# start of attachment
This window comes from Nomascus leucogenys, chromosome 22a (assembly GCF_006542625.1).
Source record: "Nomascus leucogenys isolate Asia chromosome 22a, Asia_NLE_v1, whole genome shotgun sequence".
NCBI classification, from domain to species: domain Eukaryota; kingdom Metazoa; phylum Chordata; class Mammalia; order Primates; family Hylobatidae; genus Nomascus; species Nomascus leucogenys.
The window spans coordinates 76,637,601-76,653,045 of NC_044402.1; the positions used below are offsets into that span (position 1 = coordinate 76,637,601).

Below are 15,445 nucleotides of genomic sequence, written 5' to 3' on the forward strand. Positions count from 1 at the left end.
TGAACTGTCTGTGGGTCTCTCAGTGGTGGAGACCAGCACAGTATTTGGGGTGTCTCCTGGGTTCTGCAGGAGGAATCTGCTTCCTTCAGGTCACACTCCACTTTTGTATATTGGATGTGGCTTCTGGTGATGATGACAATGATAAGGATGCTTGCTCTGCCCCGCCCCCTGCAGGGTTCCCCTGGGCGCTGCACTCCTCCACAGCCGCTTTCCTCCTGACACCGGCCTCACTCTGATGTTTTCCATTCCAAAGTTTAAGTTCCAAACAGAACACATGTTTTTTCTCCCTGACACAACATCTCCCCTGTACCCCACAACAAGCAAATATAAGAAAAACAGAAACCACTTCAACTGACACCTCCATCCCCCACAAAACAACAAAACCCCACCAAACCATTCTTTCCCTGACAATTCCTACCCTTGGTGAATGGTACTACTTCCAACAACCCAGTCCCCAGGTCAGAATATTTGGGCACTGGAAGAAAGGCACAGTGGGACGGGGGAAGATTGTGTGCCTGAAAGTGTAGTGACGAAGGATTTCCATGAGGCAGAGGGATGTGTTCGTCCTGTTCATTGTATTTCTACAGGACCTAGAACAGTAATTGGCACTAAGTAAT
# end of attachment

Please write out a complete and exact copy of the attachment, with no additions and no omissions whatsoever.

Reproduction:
This window comes from Nomascus leucogenys, chromosome 22a (assembly GCF_006542625.1).
Source record: "Nomascus leucogenys isolate Asia chromosome 22a, Asia_NLE_v1, whole genome shotgun sequence".
NCBI classification, from domain to species: domain Eukaryota; kingdom Metazoa; phylum Chordata; class Mammalia; order Primates; family Hylobatidae; genus Nomascus; species Nomascus leucogenys.
The window spans coordinates 76,637,601-76,653,045 of NC_044402.1; the positions used below are offsets into that span (position 1 = coordinate 76,637,601).

Below are 15,445 nucleotides of genomic sequence, written 5' to 3' on the forward strand. Positions count from 1 at the left end.
TGAACTGTCTGTGGGTCTCTCAGTGGTGGAGACCAGCACAGTATTTGGGGTGTCTCCTGGGTTCTGCAGGAGGAATCTGCTTCCTTCAGGTCACACTCCACTTTTGTATATTGGATGTGGCTTCTGGTGATGATGACAATGATAAGGATGCTTGCTCTGCCCCGCCCCCTGCAGGGTTCCCCTGGGCGCTGCACTCCTCCACAGCCGCTTTCCTCCTGACACCGGCCTCACTCTGATGTTTTCCATTCCAAAGTTTAAGTTCCAAACAGAACACATGTTTTTTCTCCCTGACACAACATCTCCCCTGTACCCCACAACAAGCAAATATAAGAAAAACAGAAACCACTTCAACTGACACCTCCATCCCCCACAAAACAACAAAACCCCACCAAACCATTCTTTCCCTGACAATTCCTACCCTTGGTGAATGGTACTACTTCCAACAACCCAGTCCCCAGGTCAGAATATTTGGGCACTGGAAGAAAGGCACAGTGGGACGGGGGAAGATTGTGTGCCTGAAAGTGTAGTGACGAAGGATTTCCATGAGGCAGAGGGATGTGTTCGTCCTGTTCATTGTATTTCTACAGGACCTAGAACAGTAATTGGCACTAAGTAAT